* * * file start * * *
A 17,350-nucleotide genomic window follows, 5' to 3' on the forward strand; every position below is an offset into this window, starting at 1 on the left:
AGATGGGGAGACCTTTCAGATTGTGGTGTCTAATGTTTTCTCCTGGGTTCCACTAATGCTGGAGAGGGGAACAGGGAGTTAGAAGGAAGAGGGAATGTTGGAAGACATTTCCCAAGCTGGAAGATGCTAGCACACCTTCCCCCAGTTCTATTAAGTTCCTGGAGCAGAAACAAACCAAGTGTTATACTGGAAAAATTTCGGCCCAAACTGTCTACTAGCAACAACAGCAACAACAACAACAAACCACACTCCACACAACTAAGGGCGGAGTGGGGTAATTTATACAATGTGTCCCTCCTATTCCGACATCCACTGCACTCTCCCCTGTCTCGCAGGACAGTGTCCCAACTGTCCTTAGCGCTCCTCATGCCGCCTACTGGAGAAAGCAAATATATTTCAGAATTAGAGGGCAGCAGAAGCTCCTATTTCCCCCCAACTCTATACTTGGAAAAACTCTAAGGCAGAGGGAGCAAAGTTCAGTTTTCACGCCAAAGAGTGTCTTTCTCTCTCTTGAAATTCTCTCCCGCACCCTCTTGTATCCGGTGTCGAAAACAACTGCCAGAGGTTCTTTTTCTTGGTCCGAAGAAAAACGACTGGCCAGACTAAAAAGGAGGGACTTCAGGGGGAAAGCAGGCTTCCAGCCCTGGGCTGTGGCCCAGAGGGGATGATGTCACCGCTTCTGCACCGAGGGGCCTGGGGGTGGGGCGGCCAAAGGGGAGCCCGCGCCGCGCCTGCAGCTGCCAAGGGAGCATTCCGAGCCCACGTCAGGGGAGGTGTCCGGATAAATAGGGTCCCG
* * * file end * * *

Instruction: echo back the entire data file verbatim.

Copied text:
A 17,350-nucleotide genomic window follows, 5' to 3' on the forward strand; every position below is an offset into this window, starting at 1 on the left:
AGATGGGGAGACCTTTCAGATTGTGGTGTCTAATGTTTTCTCCTGGGTTCCACTAATGCTGGAGAGGGGAACAGGGAGTTAGAAGGAAGAGGGAATGTTGGAAGACATTTCCCAAGCTGGAAGATGCTAGCACACCTTCCCCCAGTTCTATTAAGTTCCTGGAGCAGAAACAAACCAAGTGTTATACTGGAAAAATTTCGGCCCAAACTGTCTACTAGCAACAACAGCAACAACAACAACAAACCACACTCCACACAACTAAGGGCGGAGTGGGGTAATTTATACAATGTGTCCCTCCTATTCCGACATCCACTGCACTCTCCCCTGTCTCGCAGGACAGTGTCCCAACTGTCCTTAGCGCTCCTCATGCCGCCTACTGGAGAAAGCAAATATATTTCAGAATTAGAGGGCAGCAGAAGCTCCTATTTCCCCCCAACTCTATACTTGGAAAAACTCTAAGGCAGAGGGAGCAAAGTTCAGTTTTCACGCCAAAGAGTGTCTTTCTCTCTCTTGAAATTCTCTCCCGCACCCTCTTGTATCCGGTGTCGAAAACAACTGCCAGAGGTTCTTTTTCTTGGTCCGAAGAAAAACGACTGGCCAGACTAAAAAGGAGGGACTTCAGGGGGAAAGCAGGCTTCCAGCCCTGGGCTGTGGCCCAGAGGGGATGATGTCACCGCTTCTGCACCGAGGGGCCTGGGGGTGGGGCGGCCAAAGGGGAGCCCGCGCCGCGCCTGCAGCTGCCAAGGGAGCATTCCGAGCCCACGTCAGGGGAGGTGTCCGGATAAATAGGGTCCCG